Just when you thought you'd seen it all, Microsoft has apparently applied to the United States Patent and Trademark Office for a patent on the Really Simple Syndication protocol (RSS). The blogosphere hasn't worked itself up into a tizzy quite yet.
Between the Lines
Larry Dignan and other IT industry experts, blogging at the intersection of business and technology, deliver daily news and analysis on vital enterprise trends.
Larry Dignan is Editor in Chief of ZDNet and SmartPlanet as well as Editorial Director of ZDNet's sister site TechRepublic.
Rachel King is a staff writer for ZDNet based in San Francisco.
Red Hat just reported its fiscal third quarter earnings and there are apparently no worries--so far. The company reported adjusted earnings of 14 cents a share, two pennies above Wall Street estimates as compiled by Thomson Financial.
Looking back from 2025, the year 2006 will be remembered for the “You,” the solipsistic Time Magazine Person of the Year selection. The image of the “me’s” and collective “you’s” locked into their computing devices, sloshing around in the primordial Internet social soup, increasingly connected, virtualized, overextended and tracked.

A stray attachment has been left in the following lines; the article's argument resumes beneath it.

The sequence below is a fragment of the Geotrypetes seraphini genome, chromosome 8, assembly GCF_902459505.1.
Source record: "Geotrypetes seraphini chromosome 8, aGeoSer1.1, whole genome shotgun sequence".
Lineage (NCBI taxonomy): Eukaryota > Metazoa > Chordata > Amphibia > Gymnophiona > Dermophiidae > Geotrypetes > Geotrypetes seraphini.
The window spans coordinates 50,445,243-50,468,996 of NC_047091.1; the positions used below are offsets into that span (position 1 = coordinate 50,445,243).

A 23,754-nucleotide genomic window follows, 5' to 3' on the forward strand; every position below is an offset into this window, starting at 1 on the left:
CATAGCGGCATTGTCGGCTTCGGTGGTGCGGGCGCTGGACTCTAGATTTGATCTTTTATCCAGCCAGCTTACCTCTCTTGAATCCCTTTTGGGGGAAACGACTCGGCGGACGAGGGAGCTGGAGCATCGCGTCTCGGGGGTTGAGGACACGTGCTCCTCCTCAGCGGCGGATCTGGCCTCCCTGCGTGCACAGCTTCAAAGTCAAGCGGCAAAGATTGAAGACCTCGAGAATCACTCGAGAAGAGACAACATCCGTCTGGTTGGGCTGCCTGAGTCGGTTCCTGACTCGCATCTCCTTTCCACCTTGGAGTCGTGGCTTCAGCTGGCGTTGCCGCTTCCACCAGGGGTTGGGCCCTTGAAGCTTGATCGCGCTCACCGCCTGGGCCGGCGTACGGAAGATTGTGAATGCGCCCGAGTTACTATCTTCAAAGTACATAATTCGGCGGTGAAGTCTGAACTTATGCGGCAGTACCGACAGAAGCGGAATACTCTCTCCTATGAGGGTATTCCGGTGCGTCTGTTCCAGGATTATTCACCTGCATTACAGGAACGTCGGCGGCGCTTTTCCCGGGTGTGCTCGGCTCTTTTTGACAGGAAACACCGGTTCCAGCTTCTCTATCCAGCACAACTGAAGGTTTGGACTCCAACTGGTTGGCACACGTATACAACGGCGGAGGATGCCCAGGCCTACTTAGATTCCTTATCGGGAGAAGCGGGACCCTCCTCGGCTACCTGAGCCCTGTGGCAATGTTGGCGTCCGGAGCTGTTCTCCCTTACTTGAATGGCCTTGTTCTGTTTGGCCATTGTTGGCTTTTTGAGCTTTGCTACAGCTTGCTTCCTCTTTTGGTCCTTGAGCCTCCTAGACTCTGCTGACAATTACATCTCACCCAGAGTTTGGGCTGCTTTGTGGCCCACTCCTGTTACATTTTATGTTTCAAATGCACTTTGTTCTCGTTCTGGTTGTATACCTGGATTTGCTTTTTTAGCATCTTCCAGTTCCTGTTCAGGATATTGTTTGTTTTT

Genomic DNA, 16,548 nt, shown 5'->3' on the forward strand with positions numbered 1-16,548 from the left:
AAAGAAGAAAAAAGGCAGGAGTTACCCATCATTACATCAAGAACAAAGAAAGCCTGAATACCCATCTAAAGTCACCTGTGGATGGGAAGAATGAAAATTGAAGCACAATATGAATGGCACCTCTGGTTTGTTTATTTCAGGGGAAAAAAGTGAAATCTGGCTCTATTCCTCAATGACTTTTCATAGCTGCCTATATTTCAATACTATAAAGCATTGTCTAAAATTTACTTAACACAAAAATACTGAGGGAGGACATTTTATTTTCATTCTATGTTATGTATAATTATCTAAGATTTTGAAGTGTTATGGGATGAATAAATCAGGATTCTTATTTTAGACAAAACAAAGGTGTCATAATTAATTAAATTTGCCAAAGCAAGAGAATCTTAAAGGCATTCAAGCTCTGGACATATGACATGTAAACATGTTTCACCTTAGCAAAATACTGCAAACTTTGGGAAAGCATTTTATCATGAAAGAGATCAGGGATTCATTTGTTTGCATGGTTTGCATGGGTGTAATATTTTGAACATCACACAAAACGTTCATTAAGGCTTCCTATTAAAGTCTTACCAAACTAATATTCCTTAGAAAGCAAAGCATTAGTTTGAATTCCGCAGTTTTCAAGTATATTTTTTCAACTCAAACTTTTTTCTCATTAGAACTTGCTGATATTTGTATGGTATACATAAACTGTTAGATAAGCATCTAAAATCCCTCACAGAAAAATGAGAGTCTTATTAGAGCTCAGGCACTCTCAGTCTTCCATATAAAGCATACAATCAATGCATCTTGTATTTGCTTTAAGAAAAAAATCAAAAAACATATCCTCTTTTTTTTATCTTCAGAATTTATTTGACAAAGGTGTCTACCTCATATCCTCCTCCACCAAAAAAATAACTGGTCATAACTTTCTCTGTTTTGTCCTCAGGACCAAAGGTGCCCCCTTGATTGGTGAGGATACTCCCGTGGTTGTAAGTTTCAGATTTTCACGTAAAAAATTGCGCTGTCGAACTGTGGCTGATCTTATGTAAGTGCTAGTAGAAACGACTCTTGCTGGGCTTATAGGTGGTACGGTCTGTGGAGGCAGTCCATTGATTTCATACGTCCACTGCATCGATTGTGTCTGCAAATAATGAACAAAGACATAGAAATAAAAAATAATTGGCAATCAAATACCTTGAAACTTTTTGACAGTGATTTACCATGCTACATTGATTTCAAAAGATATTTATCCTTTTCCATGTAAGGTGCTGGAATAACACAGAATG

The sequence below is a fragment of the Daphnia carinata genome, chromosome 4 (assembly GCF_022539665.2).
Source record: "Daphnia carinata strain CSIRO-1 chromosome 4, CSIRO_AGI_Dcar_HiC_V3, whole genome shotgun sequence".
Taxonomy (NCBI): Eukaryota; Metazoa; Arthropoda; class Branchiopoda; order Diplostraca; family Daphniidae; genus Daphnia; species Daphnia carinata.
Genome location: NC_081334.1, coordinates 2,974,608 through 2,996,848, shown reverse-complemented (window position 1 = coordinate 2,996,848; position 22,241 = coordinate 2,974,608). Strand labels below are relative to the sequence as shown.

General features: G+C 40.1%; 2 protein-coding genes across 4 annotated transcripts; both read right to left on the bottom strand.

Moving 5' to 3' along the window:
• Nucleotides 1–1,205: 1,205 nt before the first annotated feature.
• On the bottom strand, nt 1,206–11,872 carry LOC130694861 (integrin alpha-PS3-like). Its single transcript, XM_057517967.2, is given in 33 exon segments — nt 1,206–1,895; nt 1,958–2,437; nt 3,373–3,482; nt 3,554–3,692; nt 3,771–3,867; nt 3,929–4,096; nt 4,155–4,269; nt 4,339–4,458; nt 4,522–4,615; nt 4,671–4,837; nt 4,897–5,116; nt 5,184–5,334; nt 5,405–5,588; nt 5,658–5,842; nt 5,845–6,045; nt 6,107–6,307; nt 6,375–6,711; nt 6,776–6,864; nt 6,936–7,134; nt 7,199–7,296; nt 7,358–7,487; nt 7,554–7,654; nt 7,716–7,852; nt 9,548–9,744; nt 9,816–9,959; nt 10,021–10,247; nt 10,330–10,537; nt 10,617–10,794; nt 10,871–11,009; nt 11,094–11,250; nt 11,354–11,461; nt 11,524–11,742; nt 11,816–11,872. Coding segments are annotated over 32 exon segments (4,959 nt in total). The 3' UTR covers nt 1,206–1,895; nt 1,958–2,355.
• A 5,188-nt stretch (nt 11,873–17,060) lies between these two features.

Ask is aiming to double its market share in the search and judging from AskX may just have the mojo to do so. On a conference call Dec.
When Red Hat holds court with financial analysts later today to discuss the company's fiscal third quarter results the conversation is likely to go like this:Analyst: What is the impact on Oracle's Unbreakable Linux on your business? How can you compete?
Headlines of the day: Microsoft releases Longhorn Server test build. Meanwhile, check out the products, people and strategies that disappeared in 2006.
In my earlier post on the Microsoft-Novell deal and its inroads with Deutsche Bank, Credit Suisse and AIG, there was a reader question about how the money exchanges hands. A spokeswoman for Microsoft clarified:Microsoft sells these SUSE Linux certificates as a reseller and collects the revenue.
Most bloggers are focused on Google's dominant search share (is it 50 percent or 70 percent), but what sticks out most is the free fall Microsoft is suffering through. According to Nielsen/NetRatings, Google's November market share in search was 49.
While attending the Churchill Club event, "Making a List: Fourth Annual What's Hot and What's Not in Personal Technology," I chatted with Walt Mossberg about the latest cell phones, Microsoft's Zune and various gadget accessories.
The Microsoft-Novell Linux pact is going swimmingly. And you thought it was fluff.